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BEHIND ENEMY LINES; How Agent Snow sent shivers up Hitler's war effort.

Byline: ALISON SANDERS alison.sanders@walesonline.co.uk

DESCRIBED as a 'shifty-looking, short, bony-faced Welshman' in his security file, double agent Arthur Owens ended up playing a major role in Britain's victory in World War Two.

A new book explores the Welsh Nationalist's 'wild lifestyle' while he worked as a spy under the codename of Agent Snow.

Deceiving Hitler: Double Cross and Deception in World War II, by Kent author Terry Crowdy, looks at how Owens helped to fool Hitler and the Germans after becoming a double agent for the German Abwehr and Britain's Security Service MI5 in the 1930s.

Codenamed 'Snow' by the British, a poor anagram of his surname, he was instrumental in the capture of numerous Nazi agents sent to Britain in the early part of the war.

He went on to be viewed with great suspicion by MI5 but the chairman of the secret wartime committee responsible for running double agents, described him as the "opening batsman" of the "double cross system".

This referred to the process of capturing and turning German spies and having them pass false messages back to their controllers.

The book looks at how the double cross system went on to have resounding successes particularly during the D-Day Normandy landings in 1944 and in misdirecting the Nazi V1 and V2 rockets.

In Britain's deception around the Normandy landings, which meant Hitler kept thousands of troops at Calais, Terry said: "It was a really critical moment in the war and they pulled this deception off."

Terry argues that without Arthur Owens this system may never have got off the ground and some of the most famous double agents such as Tricycle, Garbo and Zigzag would not have had such a prominent role in the war.

Born in 1899 in Pontardawe in the Swansea Valley, Owens, on paper, lived in Hampstead with a wife and son.

But the truth was that he was a "bit of a rolling stone, with a taste for Scotch and a string of infidelities to his name."

He said that Owens was always on the move, and often left short of cash by his vices, and so his descent into the world of espionage was both "predictable and unnecessary".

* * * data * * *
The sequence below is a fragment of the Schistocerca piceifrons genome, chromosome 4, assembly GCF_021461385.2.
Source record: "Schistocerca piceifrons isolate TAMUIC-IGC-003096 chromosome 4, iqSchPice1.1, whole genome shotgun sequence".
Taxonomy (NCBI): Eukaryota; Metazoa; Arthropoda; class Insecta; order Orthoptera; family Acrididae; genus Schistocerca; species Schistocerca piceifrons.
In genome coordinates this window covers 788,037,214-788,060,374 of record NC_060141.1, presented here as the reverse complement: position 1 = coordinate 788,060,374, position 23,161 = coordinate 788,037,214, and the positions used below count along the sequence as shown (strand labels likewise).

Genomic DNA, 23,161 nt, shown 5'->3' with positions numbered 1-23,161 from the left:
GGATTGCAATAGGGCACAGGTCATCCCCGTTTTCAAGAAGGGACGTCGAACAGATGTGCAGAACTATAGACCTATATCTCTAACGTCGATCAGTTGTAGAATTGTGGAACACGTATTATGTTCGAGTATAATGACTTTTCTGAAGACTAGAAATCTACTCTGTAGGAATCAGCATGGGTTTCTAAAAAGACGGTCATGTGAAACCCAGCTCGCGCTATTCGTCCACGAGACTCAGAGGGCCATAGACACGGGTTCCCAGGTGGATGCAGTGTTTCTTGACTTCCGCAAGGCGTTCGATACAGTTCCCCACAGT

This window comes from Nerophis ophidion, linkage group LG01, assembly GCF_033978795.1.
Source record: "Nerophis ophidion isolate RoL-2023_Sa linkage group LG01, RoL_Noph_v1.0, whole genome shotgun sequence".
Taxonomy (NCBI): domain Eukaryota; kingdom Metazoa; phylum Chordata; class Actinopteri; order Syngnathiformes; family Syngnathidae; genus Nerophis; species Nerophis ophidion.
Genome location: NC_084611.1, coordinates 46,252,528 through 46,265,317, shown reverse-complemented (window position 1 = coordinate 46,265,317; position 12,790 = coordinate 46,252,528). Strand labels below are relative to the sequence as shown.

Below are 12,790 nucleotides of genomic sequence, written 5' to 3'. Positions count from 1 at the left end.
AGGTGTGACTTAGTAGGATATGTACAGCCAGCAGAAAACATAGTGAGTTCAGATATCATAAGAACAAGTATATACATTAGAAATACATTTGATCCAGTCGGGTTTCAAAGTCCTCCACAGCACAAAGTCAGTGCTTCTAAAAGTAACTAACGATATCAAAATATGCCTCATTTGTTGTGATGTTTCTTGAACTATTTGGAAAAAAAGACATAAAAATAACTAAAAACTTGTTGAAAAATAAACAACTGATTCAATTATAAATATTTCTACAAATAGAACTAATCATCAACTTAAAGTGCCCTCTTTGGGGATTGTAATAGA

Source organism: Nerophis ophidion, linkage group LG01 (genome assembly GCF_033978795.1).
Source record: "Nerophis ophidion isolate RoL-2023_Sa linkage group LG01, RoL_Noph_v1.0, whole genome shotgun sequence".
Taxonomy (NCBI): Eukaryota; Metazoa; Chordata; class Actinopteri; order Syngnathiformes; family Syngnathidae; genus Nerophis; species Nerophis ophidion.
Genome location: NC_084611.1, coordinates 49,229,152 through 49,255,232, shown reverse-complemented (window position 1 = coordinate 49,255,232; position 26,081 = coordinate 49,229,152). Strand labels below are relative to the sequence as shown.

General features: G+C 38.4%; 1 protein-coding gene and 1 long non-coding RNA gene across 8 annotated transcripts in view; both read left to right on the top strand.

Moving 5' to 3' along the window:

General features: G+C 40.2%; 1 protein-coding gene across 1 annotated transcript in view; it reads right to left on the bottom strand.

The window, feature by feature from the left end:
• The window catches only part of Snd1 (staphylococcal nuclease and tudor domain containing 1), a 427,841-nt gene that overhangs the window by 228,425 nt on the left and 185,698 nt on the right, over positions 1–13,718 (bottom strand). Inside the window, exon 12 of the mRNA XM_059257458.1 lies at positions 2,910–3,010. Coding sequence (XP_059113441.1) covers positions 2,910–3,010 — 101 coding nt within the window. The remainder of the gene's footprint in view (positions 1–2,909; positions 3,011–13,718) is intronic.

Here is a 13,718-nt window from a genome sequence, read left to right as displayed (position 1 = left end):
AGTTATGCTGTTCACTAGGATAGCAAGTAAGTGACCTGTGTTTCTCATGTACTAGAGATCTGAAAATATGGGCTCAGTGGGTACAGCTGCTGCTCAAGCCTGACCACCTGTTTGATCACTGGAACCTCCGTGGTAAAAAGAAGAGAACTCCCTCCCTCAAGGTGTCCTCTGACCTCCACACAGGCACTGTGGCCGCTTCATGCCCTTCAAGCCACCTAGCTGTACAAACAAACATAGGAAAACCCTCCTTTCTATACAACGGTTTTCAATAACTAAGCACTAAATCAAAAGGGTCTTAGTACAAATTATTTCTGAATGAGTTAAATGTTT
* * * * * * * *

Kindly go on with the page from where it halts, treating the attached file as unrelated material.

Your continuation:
Owens worked as an electrical engineer in Canada and supplied batteries to the German Navy before the war when the Brits and the Germans recruited him as a spy at the same time.

Terry said: "He was taking money from both sides and was looking after himself."

He said he played both sides off against each other and had "quiet a wild lifestyle".

The book explains how Snow loved bars in Hamburg in the red light district and how German controller, Doctor Rantzau took him to all the top bars and hotels.

His wife started to become suspicious about what he was up to and reported him to the Special Branch and later told Scotland Yard that he had tried to recruit their son as a German spy.

The German Secret Service paid him PS10,000 and gave him explosives.

Meanwhile he was able to pass on codes given to him by the Germans to the British which helped Bletchley Park break many of the enemy's codes.

By the time of the D-Day Normandy landings, Snow was in Dartmoor after it had become unclear who he was really working for.

Terry said things began going wrong for Snow in 1941 when he was asked to go to Lisbon to meet his German controller.

But Terry said Snow got drunk and was living the high life so didn't notice when fellow British spy Celery, who was there to keep an eye on Snow, was bundled into a car and interrogated by the Germans.

Celery managed to escape and the pair went back to England.

Terry said: "His drinking got a bit too much, very erratic and there was a massive debrief into what he'd got up to. They said they couldn't trust him and he went to Dartmoor and then Canada."

Snow left his wife in 1939 and went on to have a German girlfriend, Lily Funnell, whom he eventually married. He later lived in Ireland under the new name of Brown which is where he died.

Terry said Snow was not an unsung hero but was a "fundamental part" of the war's history.

"It was him who got this system of deception going. He was the first one of these double agents and so the system was based around him.

Lots of other agents then came in.

"But if it hadn't been for Arthur Owens, arguably they wouldn't have had this system in place and they might not have realised the opportunity they had," he said.

| Deceiving Hitler: Double Cross and Deception in World War II' is published by Osprey Publishing at PS8.99.

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Double agent Arthur Owens, code-named Snow
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Publication:Wales On Sunday (Cardiff, Wales)
Date:Jun 23, 2013
Words:812
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